The film is mostly an exciting adventure, highlighted by a scary attack by a tribe of bloodthirsty dwarves who lower their prisoners into a pit holding a monster gorilla. As one might expect, the film is almost hilariously politically incorrect. Climbing the Mutia Escarpment, one of the pack-bearers loses his footing and falls thousands of feet to his death. Before he even hits bottom, Holt crassly asks, "What was in that pack?" When the natives begin getting restless, Holt instructs their black foreman, "Well, you've got your whip. Give them something else to think of." (****)
Tarzan and His Mate (1934). If it weren't for all the routine and occasionally lousy Tarzan movies, this film would be regarded as one of the all-time classics, a picture as thrilling and imaginative as King Kong (1933). This DVD release features the complete, pre-release version, which was shorn of about 23 minutes during its theatrical release and subsequent reissues and television showings. If you've never seen this incredible film, and assume all classic Hollywood films are puritanical and tame, you're in for a shock. Set "nearly a year" after the events in Tarzan the Ape Man, the film has Harry Holt (Neil Hamilton again) joining ne'er-do-well Martin Arlington (Paul Cavanaugh) for a second expedition: to retrieve the valuable ivory found at the Elephant's Graveyard, and try to win Jane back from Tarzan and return her to civilization. Things go wrong almost immediately, as two scoundrels in their expedition steal Holt's map and are (very) gruesomely murdered and their bodies mutilated by hostile natives.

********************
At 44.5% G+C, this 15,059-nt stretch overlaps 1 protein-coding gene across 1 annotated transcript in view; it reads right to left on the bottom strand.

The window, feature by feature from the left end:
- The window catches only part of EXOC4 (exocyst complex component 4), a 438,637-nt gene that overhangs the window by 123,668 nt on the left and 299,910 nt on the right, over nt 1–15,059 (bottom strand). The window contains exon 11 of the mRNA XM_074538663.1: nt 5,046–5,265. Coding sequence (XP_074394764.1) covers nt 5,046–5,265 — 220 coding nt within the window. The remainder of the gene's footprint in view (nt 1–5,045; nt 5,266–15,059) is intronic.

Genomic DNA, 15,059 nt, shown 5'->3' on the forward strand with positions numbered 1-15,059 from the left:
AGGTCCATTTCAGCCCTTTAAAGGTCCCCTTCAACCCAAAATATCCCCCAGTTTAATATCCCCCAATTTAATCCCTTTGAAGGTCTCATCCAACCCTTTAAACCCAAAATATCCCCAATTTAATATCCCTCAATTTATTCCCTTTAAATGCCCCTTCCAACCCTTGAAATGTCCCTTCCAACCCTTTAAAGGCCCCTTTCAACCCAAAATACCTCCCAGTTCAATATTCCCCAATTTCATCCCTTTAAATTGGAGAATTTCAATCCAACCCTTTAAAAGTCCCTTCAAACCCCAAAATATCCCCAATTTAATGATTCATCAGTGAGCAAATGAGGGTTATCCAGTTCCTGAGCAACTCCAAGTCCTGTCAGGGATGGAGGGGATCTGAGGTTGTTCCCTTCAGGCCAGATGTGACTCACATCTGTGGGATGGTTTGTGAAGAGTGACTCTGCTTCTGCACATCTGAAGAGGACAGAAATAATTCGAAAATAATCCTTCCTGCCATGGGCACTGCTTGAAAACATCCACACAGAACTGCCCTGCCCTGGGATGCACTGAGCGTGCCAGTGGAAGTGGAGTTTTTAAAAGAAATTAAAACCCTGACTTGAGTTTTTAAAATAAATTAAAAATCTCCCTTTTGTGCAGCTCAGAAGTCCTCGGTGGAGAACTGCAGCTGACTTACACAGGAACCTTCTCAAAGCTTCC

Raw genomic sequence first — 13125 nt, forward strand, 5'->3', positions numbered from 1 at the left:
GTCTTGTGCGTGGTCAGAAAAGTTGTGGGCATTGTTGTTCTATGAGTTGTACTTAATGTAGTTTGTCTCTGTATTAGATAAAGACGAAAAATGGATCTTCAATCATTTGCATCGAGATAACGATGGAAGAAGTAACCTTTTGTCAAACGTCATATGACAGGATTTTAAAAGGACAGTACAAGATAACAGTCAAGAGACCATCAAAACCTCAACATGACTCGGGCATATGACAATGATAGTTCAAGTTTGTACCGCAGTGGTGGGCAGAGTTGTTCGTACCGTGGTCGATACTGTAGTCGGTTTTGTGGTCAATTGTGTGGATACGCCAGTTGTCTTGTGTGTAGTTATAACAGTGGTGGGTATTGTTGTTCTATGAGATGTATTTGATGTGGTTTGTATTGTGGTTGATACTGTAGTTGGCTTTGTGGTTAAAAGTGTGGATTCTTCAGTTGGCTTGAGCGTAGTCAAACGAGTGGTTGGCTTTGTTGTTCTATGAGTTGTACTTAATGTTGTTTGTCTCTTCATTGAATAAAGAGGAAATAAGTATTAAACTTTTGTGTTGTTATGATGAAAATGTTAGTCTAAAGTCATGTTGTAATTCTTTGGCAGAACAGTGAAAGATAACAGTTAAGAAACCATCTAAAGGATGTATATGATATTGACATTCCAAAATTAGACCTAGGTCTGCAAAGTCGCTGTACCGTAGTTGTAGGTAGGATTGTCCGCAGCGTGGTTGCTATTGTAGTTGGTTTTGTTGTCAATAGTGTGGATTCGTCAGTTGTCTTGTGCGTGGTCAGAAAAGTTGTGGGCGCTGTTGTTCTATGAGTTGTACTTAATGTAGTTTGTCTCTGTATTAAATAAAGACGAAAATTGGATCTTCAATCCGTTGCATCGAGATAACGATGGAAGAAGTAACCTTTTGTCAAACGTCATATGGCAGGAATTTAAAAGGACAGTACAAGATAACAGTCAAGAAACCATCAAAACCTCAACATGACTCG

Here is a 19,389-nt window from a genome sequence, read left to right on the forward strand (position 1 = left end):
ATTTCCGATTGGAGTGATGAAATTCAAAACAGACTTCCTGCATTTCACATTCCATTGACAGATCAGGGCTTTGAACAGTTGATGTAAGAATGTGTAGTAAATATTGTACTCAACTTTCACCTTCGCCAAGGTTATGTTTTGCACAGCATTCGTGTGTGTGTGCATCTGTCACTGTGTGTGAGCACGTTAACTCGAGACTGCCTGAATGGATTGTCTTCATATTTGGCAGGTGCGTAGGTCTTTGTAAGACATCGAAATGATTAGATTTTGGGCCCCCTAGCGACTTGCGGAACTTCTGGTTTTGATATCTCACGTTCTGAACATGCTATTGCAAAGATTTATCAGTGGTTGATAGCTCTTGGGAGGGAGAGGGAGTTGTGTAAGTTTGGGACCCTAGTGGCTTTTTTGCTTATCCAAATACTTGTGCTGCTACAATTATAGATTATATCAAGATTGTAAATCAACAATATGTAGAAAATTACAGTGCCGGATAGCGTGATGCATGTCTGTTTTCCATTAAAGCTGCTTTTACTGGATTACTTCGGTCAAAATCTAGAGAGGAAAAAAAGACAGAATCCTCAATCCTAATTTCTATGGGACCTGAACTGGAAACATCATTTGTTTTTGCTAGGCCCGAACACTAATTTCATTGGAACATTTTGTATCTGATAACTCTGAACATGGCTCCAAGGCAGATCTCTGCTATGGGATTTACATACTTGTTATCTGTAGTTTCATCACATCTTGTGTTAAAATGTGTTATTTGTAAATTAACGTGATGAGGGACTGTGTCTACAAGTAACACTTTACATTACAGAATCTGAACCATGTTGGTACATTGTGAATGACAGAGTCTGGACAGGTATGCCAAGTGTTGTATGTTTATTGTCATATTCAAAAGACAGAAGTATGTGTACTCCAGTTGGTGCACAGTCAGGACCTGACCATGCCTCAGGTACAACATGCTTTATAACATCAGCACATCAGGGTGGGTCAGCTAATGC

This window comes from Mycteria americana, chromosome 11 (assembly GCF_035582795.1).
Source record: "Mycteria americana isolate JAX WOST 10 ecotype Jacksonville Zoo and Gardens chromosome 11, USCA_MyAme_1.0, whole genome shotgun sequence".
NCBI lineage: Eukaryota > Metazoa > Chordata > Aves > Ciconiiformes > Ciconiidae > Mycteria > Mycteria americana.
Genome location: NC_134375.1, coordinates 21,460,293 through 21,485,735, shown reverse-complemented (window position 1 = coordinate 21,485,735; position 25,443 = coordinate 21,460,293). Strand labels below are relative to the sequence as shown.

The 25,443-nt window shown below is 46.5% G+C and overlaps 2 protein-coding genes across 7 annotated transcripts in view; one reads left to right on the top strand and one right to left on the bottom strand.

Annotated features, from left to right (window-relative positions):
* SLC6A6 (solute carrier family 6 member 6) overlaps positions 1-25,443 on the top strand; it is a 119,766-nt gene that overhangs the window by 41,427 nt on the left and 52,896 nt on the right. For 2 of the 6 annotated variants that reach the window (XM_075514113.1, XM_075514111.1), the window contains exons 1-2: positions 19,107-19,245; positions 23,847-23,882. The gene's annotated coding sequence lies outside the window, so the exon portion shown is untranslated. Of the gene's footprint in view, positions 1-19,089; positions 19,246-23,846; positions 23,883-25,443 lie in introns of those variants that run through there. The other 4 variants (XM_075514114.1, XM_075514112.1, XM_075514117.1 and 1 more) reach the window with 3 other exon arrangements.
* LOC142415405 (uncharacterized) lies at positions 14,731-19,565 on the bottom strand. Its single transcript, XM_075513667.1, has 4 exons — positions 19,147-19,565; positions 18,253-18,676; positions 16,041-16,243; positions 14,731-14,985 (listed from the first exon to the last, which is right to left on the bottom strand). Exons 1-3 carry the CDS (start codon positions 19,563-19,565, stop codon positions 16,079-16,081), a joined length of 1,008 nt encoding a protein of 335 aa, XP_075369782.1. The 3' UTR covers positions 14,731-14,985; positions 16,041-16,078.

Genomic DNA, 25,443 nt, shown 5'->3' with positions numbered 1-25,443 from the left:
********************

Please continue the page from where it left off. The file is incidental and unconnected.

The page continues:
After the success of the previous Tarzan and the colossal returns on RKO's King Kong, MGM accorded Tarzan and His Mate a lavishness unequalled in a Tarzan picture until Hugh Hudson's 1984 Greystoke. The exterior sets are extremely elaborate, and the number of extras and animals used in this film is genuinely staggering. The care paid off: the film is far more atmospheric and more believably African than any other film in the MGM series.